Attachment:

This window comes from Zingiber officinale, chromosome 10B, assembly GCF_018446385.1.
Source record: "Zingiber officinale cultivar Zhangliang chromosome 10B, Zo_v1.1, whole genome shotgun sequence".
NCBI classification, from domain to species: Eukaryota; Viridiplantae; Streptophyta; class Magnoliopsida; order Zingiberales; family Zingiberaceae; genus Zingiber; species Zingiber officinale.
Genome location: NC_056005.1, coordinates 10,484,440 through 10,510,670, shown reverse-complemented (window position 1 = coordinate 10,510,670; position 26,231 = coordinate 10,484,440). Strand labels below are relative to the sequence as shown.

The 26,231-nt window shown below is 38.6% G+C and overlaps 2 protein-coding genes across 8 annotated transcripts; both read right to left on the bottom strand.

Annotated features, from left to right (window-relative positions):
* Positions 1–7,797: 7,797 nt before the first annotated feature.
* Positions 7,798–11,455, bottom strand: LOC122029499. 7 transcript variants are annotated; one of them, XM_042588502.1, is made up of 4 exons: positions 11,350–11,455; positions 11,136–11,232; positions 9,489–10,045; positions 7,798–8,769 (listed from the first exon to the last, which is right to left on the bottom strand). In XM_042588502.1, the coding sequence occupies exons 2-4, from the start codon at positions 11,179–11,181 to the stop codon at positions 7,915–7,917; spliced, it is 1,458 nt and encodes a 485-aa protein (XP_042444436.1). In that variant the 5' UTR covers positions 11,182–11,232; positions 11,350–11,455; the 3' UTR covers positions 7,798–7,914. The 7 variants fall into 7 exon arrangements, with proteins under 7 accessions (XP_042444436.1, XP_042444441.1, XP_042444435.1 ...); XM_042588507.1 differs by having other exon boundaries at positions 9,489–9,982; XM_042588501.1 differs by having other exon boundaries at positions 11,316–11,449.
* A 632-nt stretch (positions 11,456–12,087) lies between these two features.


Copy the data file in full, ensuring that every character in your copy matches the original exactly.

This window comes from Zingiber officinale, chromosome 10B, assembly GCF_018446385.1.
Source record: "Zingiber officinale cultivar Zhangliang chromosome 10B, Zo_v1.1, whole genome shotgun sequence".
NCBI classification, from domain to species: Eukaryota; Viridiplantae; Streptophyta; class Magnoliopsida; order Zingiberales; family Zingiberaceae; genus Zingiber; species Zingiber officinale.
Genome location: NC_056005.1, coordinates 10,484,440 through 10,510,670, shown reverse-complemented (window position 1 = coordinate 10,510,670; position 26,231 = coordinate 10,484,440). Strand labels below are relative to the sequence as shown.

The 26,231-nt window shown below is 38.6% G+C and overlaps 2 protein-coding genes across 8 annotated transcripts; both read right to left on the bottom strand.

Annotated features, from left to right (window-relative positions):
* Positions 1–7,797: 7,797 nt before the first annotated feature.
* Positions 7,798–11,455, bottom strand: LOC122029499. 7 transcript variants are annotated; one of them, XM_042588502.1, is made up of 4 exons: positions 11,350–11,455; positions 11,136–11,232; positions 9,489–10,045; positions 7,798–8,769 (listed from the first exon to the last, which is right to left on the bottom strand). In XM_042588502.1, the coding sequence occupies exons 2-4, from the start codon at positions 11,179–11,181 to the stop codon at positions 7,915–7,917; spliced, it is 1,458 nt and encodes a 485-aa protein (XP_042444436.1). In that variant the 5' UTR covers positions 11,182–11,232; positions 11,350–11,455; the 3' UTR covers positions 7,798–7,914. The 7 variants fall into 7 exon arrangements, with proteins under 7 accessions (XP_042444436.1, XP_042444441.1, XP_042444435.1 ...); XM_042588507.1 differs by having other exon boundaries at positions 9,489–9,982; XM_042588501.1 differs by having other exon boundaries at positions 11,316–11,449.
* A 632-nt stretch (positions 11,456–12,087) lies between these two features.